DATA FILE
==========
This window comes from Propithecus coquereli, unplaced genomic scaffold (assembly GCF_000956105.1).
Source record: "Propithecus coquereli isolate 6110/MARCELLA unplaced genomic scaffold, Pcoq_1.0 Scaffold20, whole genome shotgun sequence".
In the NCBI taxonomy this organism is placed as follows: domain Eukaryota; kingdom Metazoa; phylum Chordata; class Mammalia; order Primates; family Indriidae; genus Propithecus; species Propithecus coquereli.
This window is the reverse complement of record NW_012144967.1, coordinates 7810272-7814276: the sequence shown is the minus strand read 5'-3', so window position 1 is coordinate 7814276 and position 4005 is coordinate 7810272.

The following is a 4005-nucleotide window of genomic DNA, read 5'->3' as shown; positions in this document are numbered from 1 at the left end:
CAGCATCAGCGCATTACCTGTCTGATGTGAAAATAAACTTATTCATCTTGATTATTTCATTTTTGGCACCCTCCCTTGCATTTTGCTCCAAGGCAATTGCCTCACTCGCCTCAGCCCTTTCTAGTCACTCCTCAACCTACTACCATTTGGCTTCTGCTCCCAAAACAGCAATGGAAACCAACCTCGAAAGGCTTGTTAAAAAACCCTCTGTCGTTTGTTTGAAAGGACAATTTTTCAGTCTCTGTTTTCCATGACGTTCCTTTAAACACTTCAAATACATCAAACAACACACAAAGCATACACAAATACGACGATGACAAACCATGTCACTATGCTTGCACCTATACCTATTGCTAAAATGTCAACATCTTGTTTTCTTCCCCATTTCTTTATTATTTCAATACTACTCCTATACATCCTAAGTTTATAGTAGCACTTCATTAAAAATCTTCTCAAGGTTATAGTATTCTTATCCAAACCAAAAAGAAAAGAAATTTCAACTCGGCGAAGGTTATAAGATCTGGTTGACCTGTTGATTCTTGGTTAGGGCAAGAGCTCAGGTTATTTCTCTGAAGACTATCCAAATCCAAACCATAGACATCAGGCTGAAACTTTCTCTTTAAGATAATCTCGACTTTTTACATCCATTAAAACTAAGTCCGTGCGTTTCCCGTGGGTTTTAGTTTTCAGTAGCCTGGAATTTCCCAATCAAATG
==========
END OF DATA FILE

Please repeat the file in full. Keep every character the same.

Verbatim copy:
This window comes from Propithecus coquereli, unplaced genomic scaffold (assembly GCF_000956105.1).
Source record: "Propithecus coquereli isolate 6110/MARCELLA unplaced genomic scaffold, Pcoq_1.0 Scaffold20, whole genome shotgun sequence".
In the NCBI taxonomy this organism is placed as follows: domain Eukaryota; kingdom Metazoa; phylum Chordata; class Mammalia; order Primates; family Indriidae; genus Propithecus; species Propithecus coquereli.
This window is the reverse complement of record NW_012144967.1, coordinates 7810272-7814276: the sequence shown is the minus strand read 5'-3', so window position 1 is coordinate 7814276 and position 4005 is coordinate 7810272.

The following is a 4005-nucleotide window of genomic DNA, read 5'->3' as shown; positions in this document are numbered from 1 at the left end:
CAGCATCAGCGCATTACCTGTCTGATGTGAAAATAAACTTATTCATCTTGATTATTTCATTTTTGGCACCCTCCCTTGCATTTTGCTCCAAGGCAATTGCCTCACTCGCCTCAGCCCTTTCTAGTCACTCCTCAACCTACTACCATTTGGCTTCTGCTCCCAAAACAGCAATGGAAACCAACCTCGAAAGGCTTGTTAAAAAACCCTCTGTCGTTTGTTTGAAAGGACAATTTTTCAGTCTCTGTTTTCCATGACGTTCCTTTAAACACTTCAAATACATCAAACAACACACAAAGCATACACAAATACGACGATGACAAACCATGTCACTATGCTTGCACCTATACCTATTGCTAAAATGTCAACATCTTGTTTTCTTCCCCATTTCTTTATTATTTCAATACTACTCCTATACATCCTAAGTTTATAGTAGCACTTCATTAAAAATCTTCTCAAGGTTATAGTATTCTTATCCAAACCAAAAAGAAAAGAAATTTCAACTCGGCGAAGGTTATAAGATCTGGTTGACCTGTTGATTCTTGGTTAGGGCAAGAGCTCAGGTTATTTCTCTGAAGACTATCCAAATCCAAACCATAGACATCAGGCTGAAACTTTCTCTTTAAGATAATCTCGACTTTTTACATCCATTAAAACTAAGTCCGTGCGTTTCCCGTGGGTTTTAGTTTTCAGTAGCCTGGAATTTCCCAATCAAATG